Among the New Testament letters, few have come under as immense fire as the pastoral epistles (1 Timothy, 2 Timothy, and Titus). Although they purport to be written by the Apostle Paul, many Biblical scholars today are convinced that the letters are pseudonymous and in fact written after Paul’s death. It is generally thought, however, that at least 1 Timothy and Titus are written by the same author. Thus, these two letters may be taken as a unit. Evidence that one of these letters comes from the hand of Paul is also evidence that the other likewise comes from Paul’s hand. In a series of articles, I am going to present the case that the traditional view — namely, that the author of these three letters really was Paul the Apostle — is correct. More than that, I will show that the denial of Pauline authorship of these epistles is very difficult to reconcile with the evidence. In future posts I will also examine some of the objections to Pauline authorship and assess how convincing they are.
Why Does It Matter Who Wrote the Pastorals?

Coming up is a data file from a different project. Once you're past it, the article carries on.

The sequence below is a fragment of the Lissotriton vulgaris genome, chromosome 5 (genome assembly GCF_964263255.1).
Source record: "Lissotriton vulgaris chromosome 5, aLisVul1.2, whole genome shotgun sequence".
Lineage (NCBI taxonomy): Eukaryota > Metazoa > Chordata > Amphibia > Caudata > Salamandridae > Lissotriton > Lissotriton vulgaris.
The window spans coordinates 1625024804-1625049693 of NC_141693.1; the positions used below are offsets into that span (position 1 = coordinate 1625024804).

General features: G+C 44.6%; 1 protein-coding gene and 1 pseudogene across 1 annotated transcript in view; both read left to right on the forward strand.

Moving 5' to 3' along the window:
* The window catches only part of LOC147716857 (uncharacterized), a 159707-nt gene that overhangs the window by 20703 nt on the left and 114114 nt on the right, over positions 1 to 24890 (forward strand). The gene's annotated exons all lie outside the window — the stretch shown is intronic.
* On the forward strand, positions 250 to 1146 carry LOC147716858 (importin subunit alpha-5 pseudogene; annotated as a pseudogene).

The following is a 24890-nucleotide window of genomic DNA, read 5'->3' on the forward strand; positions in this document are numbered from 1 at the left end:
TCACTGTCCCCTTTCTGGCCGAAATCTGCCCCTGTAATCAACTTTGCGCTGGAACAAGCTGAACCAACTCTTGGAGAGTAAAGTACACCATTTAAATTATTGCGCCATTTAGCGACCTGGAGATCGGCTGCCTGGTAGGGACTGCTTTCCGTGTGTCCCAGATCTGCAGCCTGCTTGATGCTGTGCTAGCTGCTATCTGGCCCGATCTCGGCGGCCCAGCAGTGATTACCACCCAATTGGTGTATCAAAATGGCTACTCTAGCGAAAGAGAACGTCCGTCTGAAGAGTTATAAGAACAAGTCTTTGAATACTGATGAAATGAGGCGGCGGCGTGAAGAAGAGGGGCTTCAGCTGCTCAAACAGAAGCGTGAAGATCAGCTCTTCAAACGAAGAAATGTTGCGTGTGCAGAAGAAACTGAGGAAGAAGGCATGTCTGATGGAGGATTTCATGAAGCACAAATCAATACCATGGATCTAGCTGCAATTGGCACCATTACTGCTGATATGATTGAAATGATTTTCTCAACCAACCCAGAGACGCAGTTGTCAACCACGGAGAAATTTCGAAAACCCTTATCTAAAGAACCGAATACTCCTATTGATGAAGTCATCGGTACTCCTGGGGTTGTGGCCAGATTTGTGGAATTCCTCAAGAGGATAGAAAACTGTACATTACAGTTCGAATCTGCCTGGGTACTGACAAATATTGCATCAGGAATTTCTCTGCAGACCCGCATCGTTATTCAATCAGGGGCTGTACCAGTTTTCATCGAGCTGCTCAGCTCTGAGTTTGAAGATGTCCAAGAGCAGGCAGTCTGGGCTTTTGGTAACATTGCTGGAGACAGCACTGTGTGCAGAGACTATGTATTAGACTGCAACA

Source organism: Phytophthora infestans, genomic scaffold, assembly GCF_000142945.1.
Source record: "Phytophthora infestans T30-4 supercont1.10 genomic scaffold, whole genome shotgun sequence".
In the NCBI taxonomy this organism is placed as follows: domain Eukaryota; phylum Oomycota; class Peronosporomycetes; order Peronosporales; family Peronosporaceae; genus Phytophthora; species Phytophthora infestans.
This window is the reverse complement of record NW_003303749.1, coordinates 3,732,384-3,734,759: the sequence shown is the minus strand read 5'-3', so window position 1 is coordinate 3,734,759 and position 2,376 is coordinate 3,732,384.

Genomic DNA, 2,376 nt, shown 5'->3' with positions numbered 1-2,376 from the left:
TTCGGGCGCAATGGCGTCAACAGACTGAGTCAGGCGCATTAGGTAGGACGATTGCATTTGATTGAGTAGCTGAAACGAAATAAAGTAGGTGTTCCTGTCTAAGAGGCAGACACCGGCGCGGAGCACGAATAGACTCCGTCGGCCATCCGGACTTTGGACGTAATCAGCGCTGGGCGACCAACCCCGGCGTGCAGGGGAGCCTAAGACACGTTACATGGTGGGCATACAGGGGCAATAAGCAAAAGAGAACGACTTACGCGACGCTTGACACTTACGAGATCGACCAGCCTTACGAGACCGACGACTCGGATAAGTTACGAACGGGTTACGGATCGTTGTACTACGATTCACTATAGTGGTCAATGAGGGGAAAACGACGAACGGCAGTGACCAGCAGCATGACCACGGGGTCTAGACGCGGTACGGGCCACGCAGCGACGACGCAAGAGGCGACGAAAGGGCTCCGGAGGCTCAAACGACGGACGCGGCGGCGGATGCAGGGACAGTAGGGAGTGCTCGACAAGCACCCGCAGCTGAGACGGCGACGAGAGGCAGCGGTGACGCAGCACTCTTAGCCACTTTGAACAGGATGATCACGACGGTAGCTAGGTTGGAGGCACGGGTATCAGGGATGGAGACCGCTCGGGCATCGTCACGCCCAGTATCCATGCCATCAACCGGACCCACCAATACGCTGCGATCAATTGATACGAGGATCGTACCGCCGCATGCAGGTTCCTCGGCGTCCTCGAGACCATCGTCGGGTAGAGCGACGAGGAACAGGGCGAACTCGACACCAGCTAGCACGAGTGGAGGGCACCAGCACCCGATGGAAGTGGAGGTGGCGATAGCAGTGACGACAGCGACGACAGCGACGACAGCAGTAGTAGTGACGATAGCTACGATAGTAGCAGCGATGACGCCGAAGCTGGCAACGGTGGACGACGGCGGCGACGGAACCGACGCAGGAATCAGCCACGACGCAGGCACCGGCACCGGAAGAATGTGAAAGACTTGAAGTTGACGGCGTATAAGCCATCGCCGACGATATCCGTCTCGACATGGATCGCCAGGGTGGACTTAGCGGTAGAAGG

Establishing the Pauline authorship of the Pastorals is significant for a few reasons. For one thing, the author of 1 Timothy regarded Luke’s gospel as Scripture (1 Timothy 5:18). Thus, if 1 Timothy was written before Paul’s death in the 60’s A.D., Luke’s gospel (probably the latest of the synoptic gospels to be written) must pre-date the writing of this epistle by long enough to be regarded as authoritative Scripture by the time of Paul’s writing. This places the date of the gospels way back. Second, 1 Timothy 6:13 mentions Jesus bearing witness before Pontius Pilate, which provides testimony independent to that given in the gospels for that scene — also refuting some of the Jesus Mythicists who maintain that Paul’s view of Jesus did not entail Jesus actually living upon the earth. Thirdly, the Granville Sharp construction in Titus 2:13 (“our great God and Savior Jesus Christ”) affirms the deity of Christ, adding to the body of evidence from the non-disputed Pauline letters for Paul’s high Christology. 1 Timothy 3:16 also affirms the Deity of Christ, where Paul speaks of God being “manifest in the flesh”.